We now know that ADHD stays around for life. Many adults adapt to ADHD by develop coping strategies to deal with the symptoms such as inattention, hyperactivity, and impulsivity, which can impact their daily life and functioning.
In fact, both women and men with ADHD report the greatest symptom severity from ages 50 to 59— during menopause and andropause (a kind of male menopause), respectively. Recent research has suggested that changes in hormone levels, specifically testosterone in men and estrogen and progesterone in women, may play a role in how ADHD presents in adults.
Testosterone and ADHD
Testosterone is a hormone that is primarily found in males, but it is also present in females in lower amounts. It is a type of hormone called an androgen. Testosterone plays a crucial role in the development of male physical characteristics, such as facial hair, muscle mass, and a deep voice. It is also essential for the development of sperm and the maintenance of bone density.
Researchers have identified that within the brain, there are specific androgen receptors. Think of these receptors as light switches that only androgen hormones can activate. They also know that testosterone can cross the blood-brain barrier. This barrier is a protective mechanism in your brain designed to keep substances that could potentially damage it out, and allow other substances in (including some medications). The fact that testosterone can cross the blood-brain barrier means that it could cause some changes in thinking or brain functioning.
Some of testosterone’s protective effects on the brain include:
- Delaying nerve cell death
- Improving nerve cell regrowth after damage
- Reducing the effects of nerve damage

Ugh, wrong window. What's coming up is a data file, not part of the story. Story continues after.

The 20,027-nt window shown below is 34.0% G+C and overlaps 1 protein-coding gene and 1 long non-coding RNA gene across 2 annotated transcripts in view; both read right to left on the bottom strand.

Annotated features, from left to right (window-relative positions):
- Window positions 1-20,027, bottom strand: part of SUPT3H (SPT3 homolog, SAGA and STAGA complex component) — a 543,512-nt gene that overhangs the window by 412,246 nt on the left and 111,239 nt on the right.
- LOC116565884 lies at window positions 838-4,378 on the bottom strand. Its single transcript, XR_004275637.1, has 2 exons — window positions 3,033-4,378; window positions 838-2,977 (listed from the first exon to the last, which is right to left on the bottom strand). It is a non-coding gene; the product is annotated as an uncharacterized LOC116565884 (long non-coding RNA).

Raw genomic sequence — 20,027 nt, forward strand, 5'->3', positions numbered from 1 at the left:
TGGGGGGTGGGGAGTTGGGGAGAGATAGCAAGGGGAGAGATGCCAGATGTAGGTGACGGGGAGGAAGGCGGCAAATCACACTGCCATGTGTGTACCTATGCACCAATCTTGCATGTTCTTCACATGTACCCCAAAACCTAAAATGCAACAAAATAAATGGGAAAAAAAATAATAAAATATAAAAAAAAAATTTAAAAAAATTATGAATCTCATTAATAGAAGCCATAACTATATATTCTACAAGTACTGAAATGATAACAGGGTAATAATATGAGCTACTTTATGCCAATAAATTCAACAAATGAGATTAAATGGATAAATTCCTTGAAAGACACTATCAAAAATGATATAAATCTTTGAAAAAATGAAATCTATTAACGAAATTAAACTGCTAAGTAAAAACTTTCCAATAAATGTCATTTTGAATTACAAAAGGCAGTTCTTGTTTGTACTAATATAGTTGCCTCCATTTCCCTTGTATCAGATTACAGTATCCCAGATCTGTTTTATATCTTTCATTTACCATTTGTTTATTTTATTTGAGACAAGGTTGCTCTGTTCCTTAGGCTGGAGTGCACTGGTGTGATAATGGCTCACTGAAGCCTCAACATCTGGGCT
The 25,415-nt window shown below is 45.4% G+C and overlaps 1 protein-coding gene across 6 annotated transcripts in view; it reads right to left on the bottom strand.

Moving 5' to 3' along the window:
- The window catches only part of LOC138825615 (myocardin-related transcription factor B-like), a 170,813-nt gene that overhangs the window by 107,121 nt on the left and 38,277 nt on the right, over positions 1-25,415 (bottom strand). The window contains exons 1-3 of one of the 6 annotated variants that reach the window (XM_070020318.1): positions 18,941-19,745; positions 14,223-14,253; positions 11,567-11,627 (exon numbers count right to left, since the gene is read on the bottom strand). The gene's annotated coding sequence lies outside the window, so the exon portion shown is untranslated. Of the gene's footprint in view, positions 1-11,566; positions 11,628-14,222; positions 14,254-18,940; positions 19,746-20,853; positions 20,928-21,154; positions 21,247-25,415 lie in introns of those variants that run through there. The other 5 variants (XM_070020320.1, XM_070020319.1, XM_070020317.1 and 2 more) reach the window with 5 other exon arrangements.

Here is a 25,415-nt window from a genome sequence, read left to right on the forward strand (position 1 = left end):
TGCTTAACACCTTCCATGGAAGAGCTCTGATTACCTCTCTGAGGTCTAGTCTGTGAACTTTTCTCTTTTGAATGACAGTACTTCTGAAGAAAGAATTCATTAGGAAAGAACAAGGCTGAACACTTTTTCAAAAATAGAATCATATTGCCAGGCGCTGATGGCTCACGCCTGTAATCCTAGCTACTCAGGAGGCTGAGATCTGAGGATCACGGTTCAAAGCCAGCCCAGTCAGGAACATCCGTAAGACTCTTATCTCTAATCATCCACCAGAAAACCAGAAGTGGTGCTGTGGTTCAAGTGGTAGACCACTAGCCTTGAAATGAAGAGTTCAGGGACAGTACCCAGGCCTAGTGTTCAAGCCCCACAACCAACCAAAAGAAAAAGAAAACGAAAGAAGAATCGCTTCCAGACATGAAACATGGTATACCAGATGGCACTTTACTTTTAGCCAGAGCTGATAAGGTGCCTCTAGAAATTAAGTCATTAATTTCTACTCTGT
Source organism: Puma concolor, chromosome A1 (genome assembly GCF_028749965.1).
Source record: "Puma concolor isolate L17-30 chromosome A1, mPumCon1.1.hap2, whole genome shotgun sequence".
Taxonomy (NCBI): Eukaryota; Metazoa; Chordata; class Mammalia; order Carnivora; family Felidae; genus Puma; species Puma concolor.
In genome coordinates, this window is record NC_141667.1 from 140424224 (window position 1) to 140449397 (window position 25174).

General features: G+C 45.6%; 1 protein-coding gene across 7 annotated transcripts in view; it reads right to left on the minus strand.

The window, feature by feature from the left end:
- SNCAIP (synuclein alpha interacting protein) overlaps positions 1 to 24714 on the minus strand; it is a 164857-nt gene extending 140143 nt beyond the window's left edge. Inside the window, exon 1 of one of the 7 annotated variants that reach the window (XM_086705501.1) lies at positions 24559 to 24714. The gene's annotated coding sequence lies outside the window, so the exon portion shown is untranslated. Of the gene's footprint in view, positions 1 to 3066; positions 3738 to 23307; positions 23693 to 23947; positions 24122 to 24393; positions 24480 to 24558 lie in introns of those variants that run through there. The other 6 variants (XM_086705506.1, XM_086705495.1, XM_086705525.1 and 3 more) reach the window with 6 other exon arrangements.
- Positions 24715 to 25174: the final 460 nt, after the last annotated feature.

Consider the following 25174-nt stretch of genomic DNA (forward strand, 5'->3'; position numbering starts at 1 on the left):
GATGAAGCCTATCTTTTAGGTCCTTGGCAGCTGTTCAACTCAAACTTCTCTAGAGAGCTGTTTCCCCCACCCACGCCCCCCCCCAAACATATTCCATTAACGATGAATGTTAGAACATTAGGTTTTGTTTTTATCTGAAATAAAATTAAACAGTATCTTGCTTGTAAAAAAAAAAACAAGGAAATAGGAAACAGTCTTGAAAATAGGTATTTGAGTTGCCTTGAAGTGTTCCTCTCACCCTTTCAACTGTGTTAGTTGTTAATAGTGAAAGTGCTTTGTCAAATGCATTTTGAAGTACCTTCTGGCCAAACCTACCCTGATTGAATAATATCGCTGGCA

- Having anti-inflammatory actions on the nerves
Studies have found that men with ADHD tend to have lower levels of testosterone compared to men without the disorder. This could be due to the fact that testosterone is necessary for the development and maintenance of the prefrontal cortex, the area of the brain responsible for executive functioning, which is often impaired in individuals with ADHD. Additionally, testosterone has been shown to improve attention and mood, which can both be areas of difficulty for men with ADHD.
Estrogen, Progesterone and ADHD
The two hormones that affect ADHD symptoms in a woman are estrogen and progesterone. Estrogen acts like the key that unlocks happiness, satisfaction, and even cognitive performance in our brains by triggering the release of dopamine, serotonin, and norepinephrine.
Progesterone, on the other hand, triggers the release of GABA. And GABA acts to calm everything down. While this may sound great, to an ADHD brain that needs more dopamine, the depressing effect of GABA can feel like kryptonite because it erases all the more positive feelings unlocked by estrogen. It can exacerbate ADHD symptoms and result in fatigue, irritability, sadness, brain fog, and inattention.
Over the course of a woman’s life, as her estrogen and progesterone levels change dramatically, so will her mood, energy, and other ADHD symptoms. Through puberty, during pregnancy, into perimenopause and finally menopause, the shifting balance between estrogen and progesterone can either moderate or intensify ADHD symptoms.
Understanding the role of testosterone and estrogen in ADHD can have significant implications for treatment. For example, testosterone replacement therapy may be considered for men with low testosterone levels and ADHD to improve executive functioning and mood. Similarly, hormonal replacement therapy with estrogen may be considered for women with low estrogen levels and ADHD to improve cognitive function and mood.
However, it is essential to remember that hormone replacement therapy comes with its own set of risks and side effects. Hormone therapy should only be considered under the guidance of a qualified healthcare provider who can help weigh the potential benefits and risks for each individual.
Recent research has suggested that changes in testosterone and estrogen levels may play a role in how ADHD presents in adults. While more research is needed to fully comprehend the relationship between hormones and ADHD, understanding the potential implications of hormone levels on ADHD symptoms can help inform treatment decisions and improve overall outcomes for individuals with the disorder. Other treatment options should also be considered, including therapy, meditation, and changes in diet and exercise routines.